Technological upgrades define University of Michigan's new Mott Hospital
Melanie Maxwell | AnnArbor.com
To walk through a hospital that cost more than three-quarters of a billion dollars to construct is to stroll through a pristine facility where world-class health care and medical technology belong.
The University of Michigan Health System’s new C.S. Mott Children's Hospital and Von Voigtlander Women's Hospital reflects the industry’s most advanced technology and medical facility design — centered on patient needs, family wishes and clinician desires.
The hospital — which was shown off to media for the first time today and is expected to open Dec. 4 — is truly state of the art.
During the media tour, the technology, artwork, patient rooms and beautiful, sweeping views of Ann Arbor were on full display.
But for a moment during the tour, something old-fashioned stole everyone’s attention. A fire alarm went off throughout the building, surprising everyone.
“Oh, I’m sorry,” apologized Loree Collett, the associate hospital administrator and operational lead for the expansion project. “We’re testing fire alarms. Not to worry.”
The fire alarm — albeit momentarily distracting to the crowd of public relations officials and reporters — also brought clarity.
Melanie Maxwell | AnnArbor.com
After all, this is a place where schoolchildren will be cared for. And what’s a building for school kids without an occasional fire drill?
It was a decidedly low-tech memory to punctuate a high-tech day.
The new facility, which cost $754 million and took five years to construct, has 348 inpatient rooms, 50 maternity rooms, 48 neonatal intensive care rooms, 15 operating rooms that will be open right away and another 5 that will open eventually.
The new facility includes a 12-story, 855,000-square-foot inpatient tower and a 9-story, 245,000-square-foot clinic facility.
Technologically, one of the key reasons the new facility marks a major upgrade is, to put it simply, because upgrading is now much easier.
“We know we will live in this facility close to 50 years, so we tried to be as flexible as possible since we don’t know what care will be like, probably in five years but for sure in 50 years,” said Pat Warner, executive director of the hospitals.
The hospital has an “open MRI” unit — which generates the same images as a traditional MRI but provides more space to the person being tested.
“That’s a feature that’s really very important for the pediatric population,” Warner said. “It should be able to decrease the amount of sedation we give the children because they’ll be able to pick their video while they’re getting their MRI and probably stay still.”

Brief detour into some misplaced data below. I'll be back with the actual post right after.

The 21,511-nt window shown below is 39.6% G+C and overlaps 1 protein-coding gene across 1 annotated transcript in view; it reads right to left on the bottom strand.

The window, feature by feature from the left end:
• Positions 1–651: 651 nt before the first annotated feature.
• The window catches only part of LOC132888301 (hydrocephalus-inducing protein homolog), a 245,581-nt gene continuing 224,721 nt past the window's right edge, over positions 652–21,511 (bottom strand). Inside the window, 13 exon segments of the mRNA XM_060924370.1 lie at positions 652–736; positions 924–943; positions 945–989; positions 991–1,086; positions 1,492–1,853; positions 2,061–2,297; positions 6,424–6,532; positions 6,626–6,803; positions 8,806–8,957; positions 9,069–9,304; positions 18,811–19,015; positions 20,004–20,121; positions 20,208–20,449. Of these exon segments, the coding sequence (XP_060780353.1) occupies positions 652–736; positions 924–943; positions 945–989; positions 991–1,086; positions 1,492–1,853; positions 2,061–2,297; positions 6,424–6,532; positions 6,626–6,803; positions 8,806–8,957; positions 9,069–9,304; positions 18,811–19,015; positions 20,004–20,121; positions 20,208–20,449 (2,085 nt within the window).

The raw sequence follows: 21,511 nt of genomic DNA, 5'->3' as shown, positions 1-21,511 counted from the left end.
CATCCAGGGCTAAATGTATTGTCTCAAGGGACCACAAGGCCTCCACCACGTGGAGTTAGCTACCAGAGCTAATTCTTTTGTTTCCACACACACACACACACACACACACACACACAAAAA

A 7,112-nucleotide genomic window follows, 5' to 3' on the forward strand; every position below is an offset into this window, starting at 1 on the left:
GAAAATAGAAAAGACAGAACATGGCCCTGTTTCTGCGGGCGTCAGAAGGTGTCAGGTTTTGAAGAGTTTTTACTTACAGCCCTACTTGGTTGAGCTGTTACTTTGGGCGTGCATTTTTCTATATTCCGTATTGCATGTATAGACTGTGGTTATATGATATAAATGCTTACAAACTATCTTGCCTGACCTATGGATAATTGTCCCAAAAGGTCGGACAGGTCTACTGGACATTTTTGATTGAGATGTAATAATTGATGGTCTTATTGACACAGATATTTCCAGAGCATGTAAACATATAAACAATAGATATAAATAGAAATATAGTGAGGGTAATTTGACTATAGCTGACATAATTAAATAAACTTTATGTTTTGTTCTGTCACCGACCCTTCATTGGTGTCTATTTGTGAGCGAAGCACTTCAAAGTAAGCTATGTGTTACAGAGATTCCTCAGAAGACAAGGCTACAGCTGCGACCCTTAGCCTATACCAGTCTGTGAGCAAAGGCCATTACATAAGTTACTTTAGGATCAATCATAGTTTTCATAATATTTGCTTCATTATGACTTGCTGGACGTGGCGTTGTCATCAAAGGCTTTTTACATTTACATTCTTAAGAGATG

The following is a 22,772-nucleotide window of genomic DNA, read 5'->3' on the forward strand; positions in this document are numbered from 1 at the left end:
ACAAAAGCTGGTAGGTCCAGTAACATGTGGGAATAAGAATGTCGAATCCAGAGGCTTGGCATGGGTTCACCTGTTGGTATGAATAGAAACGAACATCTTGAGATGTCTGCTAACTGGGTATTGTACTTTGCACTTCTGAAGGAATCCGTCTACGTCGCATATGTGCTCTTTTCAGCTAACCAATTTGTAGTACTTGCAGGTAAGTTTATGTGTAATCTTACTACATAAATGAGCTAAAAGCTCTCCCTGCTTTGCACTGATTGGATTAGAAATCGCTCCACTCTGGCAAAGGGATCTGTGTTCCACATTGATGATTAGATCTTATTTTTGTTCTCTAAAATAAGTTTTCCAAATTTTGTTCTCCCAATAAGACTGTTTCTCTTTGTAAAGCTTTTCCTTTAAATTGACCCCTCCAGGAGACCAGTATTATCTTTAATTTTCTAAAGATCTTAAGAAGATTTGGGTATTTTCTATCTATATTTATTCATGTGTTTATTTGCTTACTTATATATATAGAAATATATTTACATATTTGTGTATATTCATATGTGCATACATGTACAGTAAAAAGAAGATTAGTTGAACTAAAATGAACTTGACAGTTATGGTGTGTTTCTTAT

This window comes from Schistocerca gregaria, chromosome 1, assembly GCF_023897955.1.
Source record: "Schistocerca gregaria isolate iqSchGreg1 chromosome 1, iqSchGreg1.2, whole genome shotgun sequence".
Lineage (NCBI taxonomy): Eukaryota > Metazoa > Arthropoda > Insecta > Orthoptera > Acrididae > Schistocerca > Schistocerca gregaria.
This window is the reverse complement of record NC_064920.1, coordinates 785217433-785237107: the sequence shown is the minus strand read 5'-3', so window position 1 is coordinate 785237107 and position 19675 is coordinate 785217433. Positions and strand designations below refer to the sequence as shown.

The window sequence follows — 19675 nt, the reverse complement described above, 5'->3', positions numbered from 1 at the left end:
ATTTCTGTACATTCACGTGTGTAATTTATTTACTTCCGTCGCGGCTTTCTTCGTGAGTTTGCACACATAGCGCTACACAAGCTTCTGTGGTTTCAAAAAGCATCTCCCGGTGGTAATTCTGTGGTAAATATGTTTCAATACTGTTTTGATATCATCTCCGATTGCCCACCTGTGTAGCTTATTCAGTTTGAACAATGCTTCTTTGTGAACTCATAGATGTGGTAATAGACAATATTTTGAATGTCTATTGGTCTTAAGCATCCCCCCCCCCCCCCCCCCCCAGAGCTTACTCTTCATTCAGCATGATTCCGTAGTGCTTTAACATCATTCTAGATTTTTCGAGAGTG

One key technological improvement is yet to come. The hospital also expects to install an operating room MRI that will allow surgeons to monitor MRI images of a patient during surgery.
“For instance, when neurosurgeons go in, they’re going off an MRI that was done previous to that surgery,” Warner said. “If they’re trying to take out a tumor, they use their best experienced eyes, but what this will allow is to do the MRI before they close the patient to make sure they’ve gotten everything out.”
On the hospital’s 11th floor, the congenital heart care unit — which the hospital considers one of its premier programs — has a cardiac catheterization laboratory containing a specialized robotic device that allows surgeons to treat children’s heart arrhythmias more efficiently.
“This is a stereotactic way of driving catheters in a very robotic way,” said John Charpie, a doctor in the congenital cardiovascular care unit . The doctor sits at a table a few feet away from the patient and uses a joystick to direct “all the equipment over here to move the catheters within the heart, exactly the location they need to treat the arrythmias. This is a remarkable advance — and our physicians are currently working with simulators to develop the expertise to move catheters to the various locations in the heart.”
Marie Lozen, a doctor in the hospital's expanded pediatric emergency department, said the hospital’s advanced air-quality circulation system will help reduce the number of hospital-acquired infections — especially for patients who are particularly sensitive to infections, like chemotherapy patients.